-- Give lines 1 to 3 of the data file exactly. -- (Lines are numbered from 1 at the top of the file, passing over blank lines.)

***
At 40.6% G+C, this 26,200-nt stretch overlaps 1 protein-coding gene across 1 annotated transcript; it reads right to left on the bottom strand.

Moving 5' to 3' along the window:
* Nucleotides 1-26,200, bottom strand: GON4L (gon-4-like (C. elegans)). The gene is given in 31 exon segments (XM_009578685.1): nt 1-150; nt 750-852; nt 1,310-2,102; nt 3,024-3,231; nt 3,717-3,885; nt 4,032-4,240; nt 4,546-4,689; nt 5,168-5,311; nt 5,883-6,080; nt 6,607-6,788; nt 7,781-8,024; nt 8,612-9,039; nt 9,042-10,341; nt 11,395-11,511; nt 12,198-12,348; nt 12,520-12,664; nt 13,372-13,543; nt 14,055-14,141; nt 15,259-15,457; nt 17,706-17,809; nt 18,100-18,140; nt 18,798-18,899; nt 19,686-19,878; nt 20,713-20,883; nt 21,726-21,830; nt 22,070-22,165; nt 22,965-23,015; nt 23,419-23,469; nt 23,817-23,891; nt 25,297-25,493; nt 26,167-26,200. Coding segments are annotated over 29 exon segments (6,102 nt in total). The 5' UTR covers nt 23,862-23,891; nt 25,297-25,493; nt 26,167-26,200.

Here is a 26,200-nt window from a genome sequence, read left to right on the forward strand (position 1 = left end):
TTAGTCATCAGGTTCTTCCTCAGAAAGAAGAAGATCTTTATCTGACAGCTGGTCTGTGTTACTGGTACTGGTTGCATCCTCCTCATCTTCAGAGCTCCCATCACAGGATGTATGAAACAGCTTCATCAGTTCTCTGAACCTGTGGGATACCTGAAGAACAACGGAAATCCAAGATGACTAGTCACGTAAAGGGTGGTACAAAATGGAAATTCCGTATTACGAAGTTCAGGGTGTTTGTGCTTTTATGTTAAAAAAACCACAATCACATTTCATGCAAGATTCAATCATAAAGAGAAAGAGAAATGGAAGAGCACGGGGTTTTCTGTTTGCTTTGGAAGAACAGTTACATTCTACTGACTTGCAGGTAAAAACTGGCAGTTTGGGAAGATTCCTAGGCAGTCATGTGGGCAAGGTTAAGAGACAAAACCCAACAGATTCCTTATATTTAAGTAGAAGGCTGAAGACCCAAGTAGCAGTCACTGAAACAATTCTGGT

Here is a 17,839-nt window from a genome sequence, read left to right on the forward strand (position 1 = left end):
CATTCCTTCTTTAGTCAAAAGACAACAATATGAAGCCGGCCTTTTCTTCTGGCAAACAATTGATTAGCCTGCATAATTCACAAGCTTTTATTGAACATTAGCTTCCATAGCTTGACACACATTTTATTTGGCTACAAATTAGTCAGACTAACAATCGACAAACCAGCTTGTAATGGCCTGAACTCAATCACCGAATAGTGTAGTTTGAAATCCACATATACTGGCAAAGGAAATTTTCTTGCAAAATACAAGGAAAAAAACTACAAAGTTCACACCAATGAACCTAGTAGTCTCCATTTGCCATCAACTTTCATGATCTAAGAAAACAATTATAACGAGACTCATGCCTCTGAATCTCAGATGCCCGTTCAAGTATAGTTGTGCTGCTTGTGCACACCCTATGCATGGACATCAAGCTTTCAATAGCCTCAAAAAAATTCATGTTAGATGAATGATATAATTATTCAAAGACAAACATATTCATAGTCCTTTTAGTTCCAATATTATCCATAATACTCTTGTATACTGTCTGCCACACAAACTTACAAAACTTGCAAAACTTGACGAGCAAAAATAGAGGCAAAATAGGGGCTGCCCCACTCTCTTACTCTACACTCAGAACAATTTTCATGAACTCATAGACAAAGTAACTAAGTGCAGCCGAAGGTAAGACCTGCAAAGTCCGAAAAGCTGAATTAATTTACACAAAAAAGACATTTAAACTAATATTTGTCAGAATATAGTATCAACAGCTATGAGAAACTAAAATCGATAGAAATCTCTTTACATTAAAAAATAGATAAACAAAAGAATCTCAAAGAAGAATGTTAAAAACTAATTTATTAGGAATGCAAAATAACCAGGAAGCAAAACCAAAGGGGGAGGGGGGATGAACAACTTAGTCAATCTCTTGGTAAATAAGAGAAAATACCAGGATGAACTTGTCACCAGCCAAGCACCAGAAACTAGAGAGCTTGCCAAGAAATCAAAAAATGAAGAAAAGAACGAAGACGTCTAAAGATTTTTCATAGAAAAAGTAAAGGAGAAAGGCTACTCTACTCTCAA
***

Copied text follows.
At 40.6% G+C, this 26,200-nt stretch overlaps 1 protein-coding gene across 1 annotated transcript; it reads right to left on the bottom strand.

Moving 5' to 3' along the window:
* Nucleotides 1-26,200, bottom strand: GON4L (gon-4-like (C. elegans)). The gene is given in 31 exon segments (XM_009578685.1): nt 1-150; nt 750-852; nt 1,310-2,102; nt 3,024-3,231; nt 3,717-3,885; nt 4,032-4,240; nt 4,546-4,689; nt 5,168-5,311; nt 5,883-6,080; nt 6,607-6,788; nt 7,781-8,024; nt 8,612-9,039; nt 9,042-10,341; nt 11,395-11,511; nt 12,198-12,348; nt 12,520-12,664; nt 13,372-13,543; nt 14,055-14,141; nt 15,259-15,457; nt 17,706-17,809; nt 18,100-18,140; nt 18,798-18,899; nt 19,686-19,878; nt 20,713-20,883; nt 21,726-21,830; nt 22,070-22,165; nt 22,965-23,015; nt 23,419-23,469; nt 23,817-23,891; nt 25,297-25,493; nt 26,167-26,200. Coding segments are annotated over 29 exon segments (6,102 nt in total). The 5' UTR covers nt 23,862-23,891; nt 25,297-25,493; nt 26,167-26,200.